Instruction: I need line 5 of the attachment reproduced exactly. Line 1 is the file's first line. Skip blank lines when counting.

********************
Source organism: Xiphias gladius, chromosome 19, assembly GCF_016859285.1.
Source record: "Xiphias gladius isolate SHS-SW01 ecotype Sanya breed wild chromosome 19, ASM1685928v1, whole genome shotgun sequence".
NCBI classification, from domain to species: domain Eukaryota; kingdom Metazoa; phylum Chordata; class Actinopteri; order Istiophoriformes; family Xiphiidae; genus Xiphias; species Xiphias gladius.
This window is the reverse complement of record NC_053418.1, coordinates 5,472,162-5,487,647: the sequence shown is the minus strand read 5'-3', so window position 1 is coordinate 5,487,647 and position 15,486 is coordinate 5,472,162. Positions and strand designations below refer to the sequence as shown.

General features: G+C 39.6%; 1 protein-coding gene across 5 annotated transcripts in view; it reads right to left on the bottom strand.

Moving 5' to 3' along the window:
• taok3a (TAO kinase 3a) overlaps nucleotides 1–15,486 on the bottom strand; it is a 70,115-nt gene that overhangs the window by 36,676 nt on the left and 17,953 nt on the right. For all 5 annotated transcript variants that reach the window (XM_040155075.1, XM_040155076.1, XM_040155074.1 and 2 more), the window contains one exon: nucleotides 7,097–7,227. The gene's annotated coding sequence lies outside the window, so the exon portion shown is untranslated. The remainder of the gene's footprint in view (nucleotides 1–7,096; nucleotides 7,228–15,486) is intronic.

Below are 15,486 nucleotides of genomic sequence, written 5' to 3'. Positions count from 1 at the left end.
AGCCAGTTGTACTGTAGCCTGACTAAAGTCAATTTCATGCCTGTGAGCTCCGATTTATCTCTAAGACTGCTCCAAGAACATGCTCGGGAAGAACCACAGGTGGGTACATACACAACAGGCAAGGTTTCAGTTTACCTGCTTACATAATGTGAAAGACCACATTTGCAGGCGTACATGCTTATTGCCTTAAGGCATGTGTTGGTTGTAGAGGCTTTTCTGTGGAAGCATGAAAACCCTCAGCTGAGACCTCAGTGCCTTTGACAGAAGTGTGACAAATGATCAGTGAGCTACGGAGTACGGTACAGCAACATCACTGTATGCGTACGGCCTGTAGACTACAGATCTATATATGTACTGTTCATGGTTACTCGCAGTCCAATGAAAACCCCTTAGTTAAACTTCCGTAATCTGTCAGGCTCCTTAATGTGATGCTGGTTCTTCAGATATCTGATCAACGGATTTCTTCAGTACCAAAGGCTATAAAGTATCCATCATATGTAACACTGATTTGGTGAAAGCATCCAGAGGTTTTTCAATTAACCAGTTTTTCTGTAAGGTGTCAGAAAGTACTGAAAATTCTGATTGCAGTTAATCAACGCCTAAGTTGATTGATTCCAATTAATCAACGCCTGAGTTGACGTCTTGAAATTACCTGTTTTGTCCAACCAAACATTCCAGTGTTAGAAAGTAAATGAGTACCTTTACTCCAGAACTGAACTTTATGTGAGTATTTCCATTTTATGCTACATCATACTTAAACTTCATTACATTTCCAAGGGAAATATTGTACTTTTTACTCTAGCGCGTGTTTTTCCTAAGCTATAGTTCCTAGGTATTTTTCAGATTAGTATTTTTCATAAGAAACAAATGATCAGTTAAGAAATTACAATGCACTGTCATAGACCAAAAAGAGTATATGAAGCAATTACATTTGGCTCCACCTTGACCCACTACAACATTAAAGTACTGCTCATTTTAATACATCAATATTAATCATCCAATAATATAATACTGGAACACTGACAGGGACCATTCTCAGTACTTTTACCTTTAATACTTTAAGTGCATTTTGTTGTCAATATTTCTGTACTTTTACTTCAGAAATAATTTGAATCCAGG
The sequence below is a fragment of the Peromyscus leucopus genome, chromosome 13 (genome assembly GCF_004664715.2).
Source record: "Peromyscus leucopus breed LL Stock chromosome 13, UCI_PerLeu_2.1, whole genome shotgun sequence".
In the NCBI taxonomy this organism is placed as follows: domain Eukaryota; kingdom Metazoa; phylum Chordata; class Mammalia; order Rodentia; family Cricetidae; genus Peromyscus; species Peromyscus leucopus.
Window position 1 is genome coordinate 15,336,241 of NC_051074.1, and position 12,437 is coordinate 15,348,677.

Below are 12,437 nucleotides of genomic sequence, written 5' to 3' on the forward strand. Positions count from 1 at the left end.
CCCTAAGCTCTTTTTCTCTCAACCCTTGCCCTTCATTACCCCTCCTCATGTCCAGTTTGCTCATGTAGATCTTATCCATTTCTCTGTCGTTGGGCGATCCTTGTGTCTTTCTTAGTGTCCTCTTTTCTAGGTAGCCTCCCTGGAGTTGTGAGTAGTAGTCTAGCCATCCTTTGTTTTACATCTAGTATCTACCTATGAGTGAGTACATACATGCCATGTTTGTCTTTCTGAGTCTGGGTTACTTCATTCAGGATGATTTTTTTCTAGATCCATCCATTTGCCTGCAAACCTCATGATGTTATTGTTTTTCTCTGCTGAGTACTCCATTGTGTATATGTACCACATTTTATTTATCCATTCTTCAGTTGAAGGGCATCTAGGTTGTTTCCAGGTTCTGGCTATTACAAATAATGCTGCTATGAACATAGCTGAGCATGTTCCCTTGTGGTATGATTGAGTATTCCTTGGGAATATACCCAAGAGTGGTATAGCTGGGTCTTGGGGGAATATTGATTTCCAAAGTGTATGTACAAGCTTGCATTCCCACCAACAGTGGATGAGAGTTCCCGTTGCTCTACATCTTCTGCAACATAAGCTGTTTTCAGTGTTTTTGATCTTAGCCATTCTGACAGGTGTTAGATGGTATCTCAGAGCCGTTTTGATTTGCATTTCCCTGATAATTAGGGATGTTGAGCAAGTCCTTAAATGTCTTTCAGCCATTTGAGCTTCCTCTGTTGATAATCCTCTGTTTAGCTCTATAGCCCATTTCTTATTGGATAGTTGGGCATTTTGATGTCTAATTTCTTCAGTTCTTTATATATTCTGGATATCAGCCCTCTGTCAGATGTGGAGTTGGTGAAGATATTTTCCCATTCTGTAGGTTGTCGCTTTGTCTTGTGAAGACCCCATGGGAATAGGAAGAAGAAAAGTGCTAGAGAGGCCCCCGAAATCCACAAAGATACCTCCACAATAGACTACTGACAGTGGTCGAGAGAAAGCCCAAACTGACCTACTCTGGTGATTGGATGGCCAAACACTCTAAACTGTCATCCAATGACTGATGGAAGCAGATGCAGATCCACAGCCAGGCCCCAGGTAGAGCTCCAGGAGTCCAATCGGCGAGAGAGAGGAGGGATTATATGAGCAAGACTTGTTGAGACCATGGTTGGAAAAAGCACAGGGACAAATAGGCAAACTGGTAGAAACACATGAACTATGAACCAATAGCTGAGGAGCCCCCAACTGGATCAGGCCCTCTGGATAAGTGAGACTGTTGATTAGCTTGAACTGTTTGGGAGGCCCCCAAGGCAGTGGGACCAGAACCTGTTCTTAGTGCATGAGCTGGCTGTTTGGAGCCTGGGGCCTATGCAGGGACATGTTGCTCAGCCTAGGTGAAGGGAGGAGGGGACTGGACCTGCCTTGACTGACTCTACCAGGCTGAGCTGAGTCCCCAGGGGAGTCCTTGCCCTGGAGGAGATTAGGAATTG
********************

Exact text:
General features: G+C 39.6%; 1 protein-coding gene across 5 annotated transcripts in view; it reads right to left on the bottom strand.